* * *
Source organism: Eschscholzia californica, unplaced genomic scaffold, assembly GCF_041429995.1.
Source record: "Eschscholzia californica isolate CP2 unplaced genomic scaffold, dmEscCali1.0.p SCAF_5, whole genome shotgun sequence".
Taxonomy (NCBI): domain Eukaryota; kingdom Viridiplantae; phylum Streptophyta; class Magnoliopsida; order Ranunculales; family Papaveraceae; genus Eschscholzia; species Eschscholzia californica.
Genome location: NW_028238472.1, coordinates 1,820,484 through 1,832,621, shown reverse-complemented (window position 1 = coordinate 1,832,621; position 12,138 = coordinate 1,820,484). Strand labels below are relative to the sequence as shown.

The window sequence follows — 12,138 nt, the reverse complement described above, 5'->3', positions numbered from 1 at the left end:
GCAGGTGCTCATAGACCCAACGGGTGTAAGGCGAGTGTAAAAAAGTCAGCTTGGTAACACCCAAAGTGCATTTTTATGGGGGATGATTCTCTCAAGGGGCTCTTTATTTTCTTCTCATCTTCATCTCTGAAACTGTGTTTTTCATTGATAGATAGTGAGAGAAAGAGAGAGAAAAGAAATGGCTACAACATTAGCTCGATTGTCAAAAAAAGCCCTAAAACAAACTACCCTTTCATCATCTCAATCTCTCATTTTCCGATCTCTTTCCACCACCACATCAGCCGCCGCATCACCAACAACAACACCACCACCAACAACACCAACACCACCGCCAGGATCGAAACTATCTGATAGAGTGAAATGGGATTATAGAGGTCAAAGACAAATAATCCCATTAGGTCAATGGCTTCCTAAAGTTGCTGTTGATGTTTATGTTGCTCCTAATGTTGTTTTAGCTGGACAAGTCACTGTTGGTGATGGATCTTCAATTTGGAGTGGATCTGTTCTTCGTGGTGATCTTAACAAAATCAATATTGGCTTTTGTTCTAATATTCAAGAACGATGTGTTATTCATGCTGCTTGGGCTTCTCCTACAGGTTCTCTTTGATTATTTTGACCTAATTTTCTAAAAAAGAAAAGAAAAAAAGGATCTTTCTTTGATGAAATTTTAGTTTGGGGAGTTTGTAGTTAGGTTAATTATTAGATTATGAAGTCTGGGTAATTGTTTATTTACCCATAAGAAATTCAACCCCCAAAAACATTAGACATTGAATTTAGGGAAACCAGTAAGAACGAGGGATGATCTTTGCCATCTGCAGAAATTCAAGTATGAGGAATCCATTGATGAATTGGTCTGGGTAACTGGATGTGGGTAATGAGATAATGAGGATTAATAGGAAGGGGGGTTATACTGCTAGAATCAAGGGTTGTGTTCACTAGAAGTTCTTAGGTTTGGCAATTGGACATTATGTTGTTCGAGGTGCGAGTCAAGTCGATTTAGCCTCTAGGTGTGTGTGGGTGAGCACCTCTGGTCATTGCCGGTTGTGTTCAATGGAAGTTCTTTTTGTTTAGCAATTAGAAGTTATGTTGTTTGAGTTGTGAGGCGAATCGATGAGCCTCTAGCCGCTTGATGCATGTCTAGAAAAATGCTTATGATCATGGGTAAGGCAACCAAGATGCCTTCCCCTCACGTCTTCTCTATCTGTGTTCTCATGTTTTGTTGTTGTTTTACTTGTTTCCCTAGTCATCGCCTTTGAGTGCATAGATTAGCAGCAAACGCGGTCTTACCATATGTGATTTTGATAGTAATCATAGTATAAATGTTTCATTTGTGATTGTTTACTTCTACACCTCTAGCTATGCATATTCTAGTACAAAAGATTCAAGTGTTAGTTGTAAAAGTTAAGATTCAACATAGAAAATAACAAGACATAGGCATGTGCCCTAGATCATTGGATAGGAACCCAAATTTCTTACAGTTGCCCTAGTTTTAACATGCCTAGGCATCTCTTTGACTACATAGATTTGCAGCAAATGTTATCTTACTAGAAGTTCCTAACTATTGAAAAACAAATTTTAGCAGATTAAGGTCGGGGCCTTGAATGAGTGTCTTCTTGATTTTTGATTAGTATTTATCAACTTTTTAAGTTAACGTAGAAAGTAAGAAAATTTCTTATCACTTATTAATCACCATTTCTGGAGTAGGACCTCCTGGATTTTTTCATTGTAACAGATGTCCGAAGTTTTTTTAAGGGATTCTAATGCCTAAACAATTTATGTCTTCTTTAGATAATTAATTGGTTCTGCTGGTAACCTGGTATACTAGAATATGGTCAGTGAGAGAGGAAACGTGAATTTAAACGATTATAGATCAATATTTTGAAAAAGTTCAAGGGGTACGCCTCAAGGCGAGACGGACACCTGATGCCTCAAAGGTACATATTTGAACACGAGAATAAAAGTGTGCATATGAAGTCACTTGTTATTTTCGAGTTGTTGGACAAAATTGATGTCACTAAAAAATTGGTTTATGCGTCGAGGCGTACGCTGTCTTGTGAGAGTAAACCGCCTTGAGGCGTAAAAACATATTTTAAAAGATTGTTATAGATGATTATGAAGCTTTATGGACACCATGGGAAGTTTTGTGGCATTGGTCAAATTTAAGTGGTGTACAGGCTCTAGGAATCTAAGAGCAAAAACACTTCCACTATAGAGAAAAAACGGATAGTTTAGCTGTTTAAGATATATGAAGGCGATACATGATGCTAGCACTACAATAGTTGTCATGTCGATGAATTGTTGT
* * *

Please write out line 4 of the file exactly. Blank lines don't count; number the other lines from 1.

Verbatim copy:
Genome location: NW_028238472.1, coordinates 1,820,484 through 1,832,621, shown reverse-complemented (window position 1 = coordinate 1,832,621; position 12,138 = coordinate 1,820,484). Strand labels below are relative to the sequence as shown.